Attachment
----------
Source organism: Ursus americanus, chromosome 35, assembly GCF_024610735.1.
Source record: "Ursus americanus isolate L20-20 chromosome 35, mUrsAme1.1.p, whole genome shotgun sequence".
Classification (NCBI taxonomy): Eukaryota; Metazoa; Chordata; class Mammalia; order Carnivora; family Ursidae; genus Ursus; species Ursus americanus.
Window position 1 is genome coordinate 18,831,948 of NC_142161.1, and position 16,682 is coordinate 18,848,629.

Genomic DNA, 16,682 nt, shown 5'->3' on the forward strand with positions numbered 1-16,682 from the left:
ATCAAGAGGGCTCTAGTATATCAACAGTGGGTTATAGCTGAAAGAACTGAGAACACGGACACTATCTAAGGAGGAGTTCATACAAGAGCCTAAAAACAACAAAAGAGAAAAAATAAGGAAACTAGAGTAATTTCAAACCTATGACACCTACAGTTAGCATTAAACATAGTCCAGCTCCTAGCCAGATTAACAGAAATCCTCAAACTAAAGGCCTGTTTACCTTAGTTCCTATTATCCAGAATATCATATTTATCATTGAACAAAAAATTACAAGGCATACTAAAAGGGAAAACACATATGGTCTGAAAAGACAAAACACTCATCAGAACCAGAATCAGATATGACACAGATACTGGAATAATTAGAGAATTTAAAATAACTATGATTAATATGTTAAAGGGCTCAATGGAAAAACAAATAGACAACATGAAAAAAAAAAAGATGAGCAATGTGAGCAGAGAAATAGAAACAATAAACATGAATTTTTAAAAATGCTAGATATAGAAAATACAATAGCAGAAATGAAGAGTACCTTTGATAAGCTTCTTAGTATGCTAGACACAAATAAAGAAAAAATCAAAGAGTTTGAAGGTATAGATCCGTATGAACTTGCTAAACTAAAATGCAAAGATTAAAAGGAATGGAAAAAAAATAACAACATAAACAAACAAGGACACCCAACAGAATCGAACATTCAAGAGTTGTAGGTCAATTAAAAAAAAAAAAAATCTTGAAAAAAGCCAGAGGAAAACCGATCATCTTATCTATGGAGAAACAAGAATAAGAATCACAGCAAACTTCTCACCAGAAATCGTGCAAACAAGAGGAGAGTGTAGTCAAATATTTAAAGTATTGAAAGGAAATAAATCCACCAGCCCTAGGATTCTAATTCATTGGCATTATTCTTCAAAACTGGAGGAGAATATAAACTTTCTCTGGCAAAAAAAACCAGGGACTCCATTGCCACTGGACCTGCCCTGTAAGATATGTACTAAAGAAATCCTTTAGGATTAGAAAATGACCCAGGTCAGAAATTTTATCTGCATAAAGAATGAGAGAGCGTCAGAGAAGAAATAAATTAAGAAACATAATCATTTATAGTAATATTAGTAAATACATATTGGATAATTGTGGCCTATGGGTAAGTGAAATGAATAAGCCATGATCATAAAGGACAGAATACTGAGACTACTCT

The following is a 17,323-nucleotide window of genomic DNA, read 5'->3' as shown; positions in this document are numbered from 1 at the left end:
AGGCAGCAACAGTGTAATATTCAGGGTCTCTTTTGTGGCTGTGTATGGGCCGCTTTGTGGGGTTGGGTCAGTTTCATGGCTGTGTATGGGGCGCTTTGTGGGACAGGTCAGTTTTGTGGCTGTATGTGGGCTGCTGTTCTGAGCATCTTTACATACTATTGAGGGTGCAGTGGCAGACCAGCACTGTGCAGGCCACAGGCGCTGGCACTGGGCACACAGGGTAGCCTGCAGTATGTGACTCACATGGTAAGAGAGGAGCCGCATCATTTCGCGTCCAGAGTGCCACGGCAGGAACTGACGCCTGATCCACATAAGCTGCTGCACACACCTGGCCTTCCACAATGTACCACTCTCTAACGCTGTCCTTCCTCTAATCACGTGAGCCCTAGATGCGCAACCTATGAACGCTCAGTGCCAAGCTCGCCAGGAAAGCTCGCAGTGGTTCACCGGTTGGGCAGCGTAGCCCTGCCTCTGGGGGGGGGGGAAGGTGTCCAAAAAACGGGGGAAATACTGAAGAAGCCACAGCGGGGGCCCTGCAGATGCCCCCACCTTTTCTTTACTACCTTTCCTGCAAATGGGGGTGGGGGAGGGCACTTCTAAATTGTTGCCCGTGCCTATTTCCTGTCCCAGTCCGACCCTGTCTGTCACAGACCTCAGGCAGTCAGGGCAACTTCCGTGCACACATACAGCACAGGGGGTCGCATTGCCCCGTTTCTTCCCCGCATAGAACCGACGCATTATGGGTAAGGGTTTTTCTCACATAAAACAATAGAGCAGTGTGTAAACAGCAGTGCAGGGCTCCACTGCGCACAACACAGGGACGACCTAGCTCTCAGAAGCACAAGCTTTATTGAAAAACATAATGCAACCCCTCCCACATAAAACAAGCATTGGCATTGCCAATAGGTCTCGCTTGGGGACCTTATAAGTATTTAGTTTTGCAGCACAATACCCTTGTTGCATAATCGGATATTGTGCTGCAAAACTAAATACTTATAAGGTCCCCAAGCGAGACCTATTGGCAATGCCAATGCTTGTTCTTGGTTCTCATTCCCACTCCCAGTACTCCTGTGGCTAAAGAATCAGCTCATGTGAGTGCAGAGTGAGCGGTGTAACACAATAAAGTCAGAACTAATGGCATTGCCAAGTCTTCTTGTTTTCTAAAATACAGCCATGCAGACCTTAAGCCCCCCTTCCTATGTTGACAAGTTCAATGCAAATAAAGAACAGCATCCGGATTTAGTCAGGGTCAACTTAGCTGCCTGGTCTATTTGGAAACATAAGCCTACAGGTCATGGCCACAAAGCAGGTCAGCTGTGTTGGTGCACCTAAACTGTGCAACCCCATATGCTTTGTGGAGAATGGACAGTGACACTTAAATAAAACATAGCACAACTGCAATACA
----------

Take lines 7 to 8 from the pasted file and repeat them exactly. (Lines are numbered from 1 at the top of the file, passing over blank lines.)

The following is a 17,323-nucleotide window of genomic DNA, read 5'->3' as shown; positions in this document are numbered from 1 at the left end:
AGGCAGCAACAGTGTAATATTCAGGGTCTCTTTTGTGGCTGTGTATGGGCCGCTTTGTGGGGTTGGGTCAGTTTCATGGCTGTGTATGGGGCGCTTTGTGGGACAGGTCAGTTTTGTGGCTGTATGTGGGCTGCTGTTCTGAGCATCTTTACATACTATTGAGGGTGCAGTGGCAGACCAGCACTGTGCAGGCCACAGGCGCTGGCACTGGGCACACAGGGTAGCCTGCAGTATGTGACTCACATGGTAAGAGAGGAGCCGCATCATTTCGCGTCCAGAGTGCCACGGCAGGAACTGACGCCTGATCCACATAAGCTGCTGCACACACCTGGCCTTCCACAATGTACCACTCTCTAACGCTGTCCTTCCTCTAATCACGTGAGCCCTAGATGCGCAACCTATGAACGCTCAGTGCCAAGCTCGCCAGGAAAGCTCGCAGTGGTTCACCGGTTGGGCAGCGTAGCCCTGCCTCTGGGGGGGGGGGAAGGTGTCCAAAAAACGGGGGAAATACTGAAGAAGCCACAGCGGGGGCCCTGCAGATGCCCCCACCTTTTCTTTACTACCTTTCCTGCAAATGGGGGTGGGGGAGGGCACTTCTAAATTGTTGCCCGTGCCTATTTCCTGTCCCAGTCCGACCCTGTCTGTCACAGACCTCAGGCAGTCAGGGCAACTTCCGTGCACACATACAGCACAGGGGGTCGCATTGCCCCGTTTCTTCCCCGCATAGAACCGACGCATTATGGGTAAGGGTTTTTCTCACATAAAACAATAGAGCAGTGTGTAAACAGCAGTGCAGGGCTCCACTGCGCACAACACAGGGACGACCTAGCTCTCAGAAGCACAAGCTTTATTGAAAAACATAATGCAACCCCTCCCACATAAAACAAGCATTGGCATTGCCAATAGGTCTCGCTTGGGGACCTTATAAGTATTTAGTTTTGCAGCACAATACCCTTGTTGCATAATCGGATATTGTGCTGCAAAACTAAATACTTATAAGGTCCCCAAGCGAGACCTATTGGCAATGCCAATGCTTGTTCTTGGTTCTCATTCCCACTCCCAGTACTCCTGTGGCTAAAGAATCAGCTCATGTGAGTGCAGAGTGAGCGGTGTAACACAATAAAGTCAGAACTAATGGCATTGCCAAGTCTTCTTGTTTTCTAAAATACAGCCATGCAGACCTTAAGCCCCCCTTCCTATGTTGACAAGTTCAATGCAAATAAAGAACAGCATCCGGATTTAGTCAGGGTCAACTTAGCTGCCTGGTCTATTTGGAAACATAAGCCTACAGGTCATGGCCACAAAGCAGGTCAGCTGTGTTGGTGCACCTAAACTGTGCAACCCCATATGCTTTGTGGAGAATGGACAGTGACACTTAAATAAAACATAGCACAACTGCAATACA